Thursday, March 15, 2012

Bad News

Patrick's father has died in New York City, so Patrick hops on a plane to pick up his father's remains. He is twenty two and proud owner of a fairly nasty heroin addiction, among other addictions. He leaves behind a girlfriend he tortures verbally and a girl he's been sleeping with with whom he has nothing in common. He arrives in NYC and vows to remain sober, but this lasts only as long as the Quaaludes he purchases on arrival. He goes from lunch to dinner to night clubs, running into people he knows and getting high in bathrooms. Eventually he leaves New York with his father's ashes under his arms.

This will be a brief review, as there is not much to say. Whereas the previous book was a delight to read, this one was a bit too much work, probably related to the Hubert Selby Jr-level of detail related to heroin. If I ever wanted to know how to shoot up heroin properly, or even cocaine or how to ingest speed, this is the novel that I would turn to.

When I was fifteen, sixteen, whatever, I read edgy things like Palahniuk, Bret Easton Ellis, Cocaine: An Unauthorized Biography, Trainspotting, Fear and Loathing in Las Vegas, Blow, and other edgy stuff. My favourite movie in high school was Soderbergh's Traffic. I was thoroughly knowledgeable on all matters of hard drugs (although I knew next to nothing of pot - I didn't smoke pot until university and even then, only a couple times).

I think if I had read Bad News when I was in high school, I would have absolutely adored the intense details and copious descriptions of hallucinations that Patrick experiences. There's an extended sequence right in the middle in which Patrick imagines a Circe-like gathering of imagined and real people all yelling and doing whatever. I would have loved the shit out of this bit when I was 15.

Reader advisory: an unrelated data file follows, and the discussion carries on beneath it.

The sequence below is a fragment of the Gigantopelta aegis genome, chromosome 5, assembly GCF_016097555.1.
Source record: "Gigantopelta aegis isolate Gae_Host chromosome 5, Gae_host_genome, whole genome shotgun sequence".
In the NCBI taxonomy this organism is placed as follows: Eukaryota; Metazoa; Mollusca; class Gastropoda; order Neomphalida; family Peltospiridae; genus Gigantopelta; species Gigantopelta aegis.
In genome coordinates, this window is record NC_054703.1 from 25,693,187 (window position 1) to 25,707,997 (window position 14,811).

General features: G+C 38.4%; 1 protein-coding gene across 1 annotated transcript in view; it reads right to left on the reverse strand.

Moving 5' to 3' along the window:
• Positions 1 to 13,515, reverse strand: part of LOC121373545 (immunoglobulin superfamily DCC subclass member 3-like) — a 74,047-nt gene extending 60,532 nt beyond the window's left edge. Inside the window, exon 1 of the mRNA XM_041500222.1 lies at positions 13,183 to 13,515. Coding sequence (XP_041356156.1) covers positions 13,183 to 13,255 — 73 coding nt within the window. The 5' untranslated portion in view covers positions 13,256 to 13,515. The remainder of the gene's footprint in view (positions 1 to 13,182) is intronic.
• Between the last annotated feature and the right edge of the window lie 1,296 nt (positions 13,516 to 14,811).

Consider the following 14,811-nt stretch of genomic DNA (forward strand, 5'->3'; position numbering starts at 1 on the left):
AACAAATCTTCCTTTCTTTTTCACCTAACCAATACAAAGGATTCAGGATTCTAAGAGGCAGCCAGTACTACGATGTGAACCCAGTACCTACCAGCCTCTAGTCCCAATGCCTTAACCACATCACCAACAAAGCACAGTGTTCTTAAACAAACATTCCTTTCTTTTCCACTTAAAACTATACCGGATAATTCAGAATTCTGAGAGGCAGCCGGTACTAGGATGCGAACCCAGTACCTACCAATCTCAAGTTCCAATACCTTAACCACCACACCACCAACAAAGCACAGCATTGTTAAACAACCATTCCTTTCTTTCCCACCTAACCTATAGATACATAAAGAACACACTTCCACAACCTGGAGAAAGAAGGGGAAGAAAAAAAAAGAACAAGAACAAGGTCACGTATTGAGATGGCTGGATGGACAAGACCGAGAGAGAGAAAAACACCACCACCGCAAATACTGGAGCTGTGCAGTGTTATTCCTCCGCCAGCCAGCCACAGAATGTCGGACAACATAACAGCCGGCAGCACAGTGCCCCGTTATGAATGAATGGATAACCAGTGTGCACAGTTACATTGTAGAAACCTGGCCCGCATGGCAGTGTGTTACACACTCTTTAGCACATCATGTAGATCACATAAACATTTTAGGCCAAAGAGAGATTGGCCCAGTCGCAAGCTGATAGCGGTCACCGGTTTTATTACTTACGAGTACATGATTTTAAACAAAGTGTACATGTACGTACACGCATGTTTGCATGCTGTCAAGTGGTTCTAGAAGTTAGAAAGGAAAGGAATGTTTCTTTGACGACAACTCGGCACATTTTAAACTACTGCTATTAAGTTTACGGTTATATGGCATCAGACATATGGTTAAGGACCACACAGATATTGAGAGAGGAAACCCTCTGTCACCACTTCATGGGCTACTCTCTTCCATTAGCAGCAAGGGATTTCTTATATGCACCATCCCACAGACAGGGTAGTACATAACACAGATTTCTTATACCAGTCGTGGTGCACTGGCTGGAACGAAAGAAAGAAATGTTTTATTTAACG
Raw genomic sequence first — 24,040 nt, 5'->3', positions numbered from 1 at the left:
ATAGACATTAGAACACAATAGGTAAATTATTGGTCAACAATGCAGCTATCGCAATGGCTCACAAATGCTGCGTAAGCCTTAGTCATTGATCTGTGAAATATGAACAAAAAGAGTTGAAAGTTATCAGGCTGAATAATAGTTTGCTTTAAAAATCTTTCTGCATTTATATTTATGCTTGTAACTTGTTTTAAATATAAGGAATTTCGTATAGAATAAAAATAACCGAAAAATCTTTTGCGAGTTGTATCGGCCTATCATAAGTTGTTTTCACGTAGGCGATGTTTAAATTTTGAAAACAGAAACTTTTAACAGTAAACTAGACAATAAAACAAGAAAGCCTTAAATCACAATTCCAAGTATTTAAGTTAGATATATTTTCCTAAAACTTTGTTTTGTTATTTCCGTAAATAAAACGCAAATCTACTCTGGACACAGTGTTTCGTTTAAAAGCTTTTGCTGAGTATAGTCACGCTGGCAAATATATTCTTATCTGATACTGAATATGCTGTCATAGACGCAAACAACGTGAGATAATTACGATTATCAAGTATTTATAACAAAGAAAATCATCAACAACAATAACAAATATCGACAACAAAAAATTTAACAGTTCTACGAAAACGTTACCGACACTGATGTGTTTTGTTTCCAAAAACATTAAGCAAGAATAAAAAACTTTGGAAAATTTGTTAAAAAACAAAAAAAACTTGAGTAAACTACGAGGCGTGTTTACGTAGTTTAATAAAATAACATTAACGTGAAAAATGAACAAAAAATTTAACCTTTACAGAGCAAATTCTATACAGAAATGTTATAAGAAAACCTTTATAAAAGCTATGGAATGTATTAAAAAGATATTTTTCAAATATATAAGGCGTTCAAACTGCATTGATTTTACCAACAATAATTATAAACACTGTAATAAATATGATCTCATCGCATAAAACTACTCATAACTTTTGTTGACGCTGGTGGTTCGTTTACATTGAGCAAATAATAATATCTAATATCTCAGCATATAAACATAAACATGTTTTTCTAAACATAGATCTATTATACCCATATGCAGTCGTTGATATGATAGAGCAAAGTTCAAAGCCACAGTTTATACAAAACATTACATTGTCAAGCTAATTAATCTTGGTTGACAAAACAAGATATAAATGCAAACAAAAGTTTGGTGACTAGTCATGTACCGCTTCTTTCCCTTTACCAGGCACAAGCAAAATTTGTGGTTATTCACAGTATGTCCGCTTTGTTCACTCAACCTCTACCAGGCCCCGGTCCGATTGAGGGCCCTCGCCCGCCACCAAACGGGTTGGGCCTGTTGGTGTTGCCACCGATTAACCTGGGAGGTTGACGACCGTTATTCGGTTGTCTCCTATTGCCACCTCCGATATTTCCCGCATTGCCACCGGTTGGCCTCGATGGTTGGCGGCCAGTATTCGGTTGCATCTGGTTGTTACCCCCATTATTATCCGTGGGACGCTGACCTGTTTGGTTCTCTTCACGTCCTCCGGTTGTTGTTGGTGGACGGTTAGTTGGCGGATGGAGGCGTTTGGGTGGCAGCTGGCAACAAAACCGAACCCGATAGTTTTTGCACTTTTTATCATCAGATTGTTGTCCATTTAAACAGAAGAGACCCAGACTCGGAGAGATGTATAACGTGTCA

Alas, I am 27 and I am not terribly interested in rich white upper class fellows getting high and hallucinating. I'm sure that St Aubyn, himself a former heroin addict, meant to write something chilling and threatening, but Patrick's highs come in the form of fantasy. One of the reasons why I liked the drug trade in fiction was the transgressive fantasy inherent. Instead of being a kid within a institution of school or middle class Canada, I could be my own entity, free of borders and nations. I could do and say whatever I want.

This is how Patrick acts. He is free of nationality (raised in France, English in origin, living in New York City prior to the text's events) and he is free of concerns related to money. He gleefully calculates the week's expense and totals it to ten thousand dollars (in 80s money). He says whatever he wants whenever he wants. He's mean, spiteful and snarky, but terribly witty as his father.

If Patrick isn't the 80s fantasy figure that I would have cherished, then I am not sure if there is any better portrait. Unfortunately, this is not a fantasy in which I wish to invest.

I suppose that reading this novel is more interesting to me as a measure of how my tastes have changed through the years. I have moved away from particularly edgy-on-purpose stuff (as I find it sophomoric) and treat my reading as exercises, rather than escapist fantasy (other than Doctor Who, of course).

Luckily, St Aubyn's spectacular prose and deft hand kept me captivated. I read the entire thing in two sittings, one short and the other a marathon. I still enjoyed the novel, but not as much as the first. This won't stop me from the reading the next three, though.

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